The Budapest Open Access Initiative is almost 20:

The Budapest Open Access Initiative (BOAI) – the first international open access declaration – will celebrate its 20th anniversary on 14 February 2022. In preparation, the BOAI2020 steering committee is working on a new set of recommendations, based on BOAI principles, current circumstances, and input from colleagues in all academic fields and regions of the world. 

The new steering committee is soliciting comments by email.

Here’s the note that I sent along:

With apologies for not specifying a single question, or answering them all, I have a proposal for your new set of recommendations: That you take a strong stand against APCs and the read-and-publish deals that perpetuate them, on the grounds that barriers to readers should not be dropped only to raise them for authors.

The original BOAI included a fateful boolean:

“There are many alternative sources of funds for this purpose, including the foundations and governments that fund research, the universities and laboratories that employ researchers, endowments set up by discipline or institution, friends of the cause of open access, profits from the sale of add-ons to the basic texts, funds freed up by the demise or cancellation of journals charging traditional subscription or access fees, or even contributions from the researchers themselves.”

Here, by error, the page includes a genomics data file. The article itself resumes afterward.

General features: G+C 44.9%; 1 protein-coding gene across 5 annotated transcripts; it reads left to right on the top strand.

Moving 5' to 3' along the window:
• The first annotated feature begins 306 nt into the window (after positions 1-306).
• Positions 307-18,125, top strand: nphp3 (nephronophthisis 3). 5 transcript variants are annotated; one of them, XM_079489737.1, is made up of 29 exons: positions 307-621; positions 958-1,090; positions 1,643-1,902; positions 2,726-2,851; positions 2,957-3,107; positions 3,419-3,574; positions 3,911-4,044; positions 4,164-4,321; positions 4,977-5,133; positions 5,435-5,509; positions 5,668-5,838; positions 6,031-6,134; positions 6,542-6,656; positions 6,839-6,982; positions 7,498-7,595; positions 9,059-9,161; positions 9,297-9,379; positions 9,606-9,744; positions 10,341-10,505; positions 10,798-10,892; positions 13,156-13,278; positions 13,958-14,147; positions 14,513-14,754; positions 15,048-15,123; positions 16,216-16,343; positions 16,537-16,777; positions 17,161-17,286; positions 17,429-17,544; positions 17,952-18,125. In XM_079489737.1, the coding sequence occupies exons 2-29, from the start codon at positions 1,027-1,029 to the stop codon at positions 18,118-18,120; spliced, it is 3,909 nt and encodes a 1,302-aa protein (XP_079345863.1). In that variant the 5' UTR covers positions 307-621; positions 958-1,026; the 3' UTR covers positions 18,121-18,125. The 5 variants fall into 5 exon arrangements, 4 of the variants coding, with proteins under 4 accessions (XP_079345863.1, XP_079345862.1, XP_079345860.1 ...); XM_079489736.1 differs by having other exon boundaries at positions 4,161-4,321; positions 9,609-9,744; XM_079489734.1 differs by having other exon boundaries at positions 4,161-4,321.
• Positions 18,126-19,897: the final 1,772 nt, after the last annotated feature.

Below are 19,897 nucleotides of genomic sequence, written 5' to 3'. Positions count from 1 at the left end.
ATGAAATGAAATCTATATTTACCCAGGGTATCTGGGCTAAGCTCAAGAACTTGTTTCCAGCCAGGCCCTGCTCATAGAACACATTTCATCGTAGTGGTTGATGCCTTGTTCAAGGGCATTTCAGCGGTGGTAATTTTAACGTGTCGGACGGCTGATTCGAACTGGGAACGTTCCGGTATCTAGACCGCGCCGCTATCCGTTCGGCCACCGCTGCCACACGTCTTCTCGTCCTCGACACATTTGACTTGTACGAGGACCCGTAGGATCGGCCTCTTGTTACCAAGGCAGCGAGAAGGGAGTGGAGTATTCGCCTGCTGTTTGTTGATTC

The clause—”or even contributions from researchers themselves”—may have emboldened the adoption of the APC. The first OA author charge, from BioMed Central, was announced just a month after the Budapest gathering. The high-profile nonprofit Public Library of Science (PLOS) embraced the APC model on its 2003 launch. What began, with BioMed, as a $500 charge, became with PLOS a $1500 fee, and then on (with Springer’s 2004 uptake) the $3,000 to $5,000 we know so well.

Outside the grant-funded natural sciences and scholars at handful of rich North American universities and European countries, the fees are utterly unaffordable. The creaky and patronizing waiver system covers a tiny fraction of this blocked-access population—the vast majority of the world’s scholars.

BOAI, in its 20th anniversary slate of recommendations, should endorse collective funding—direct support from funders to publishers—so that authors, and not just readers, are included in the promise of open access that Budapest announced to the world twenty years ago.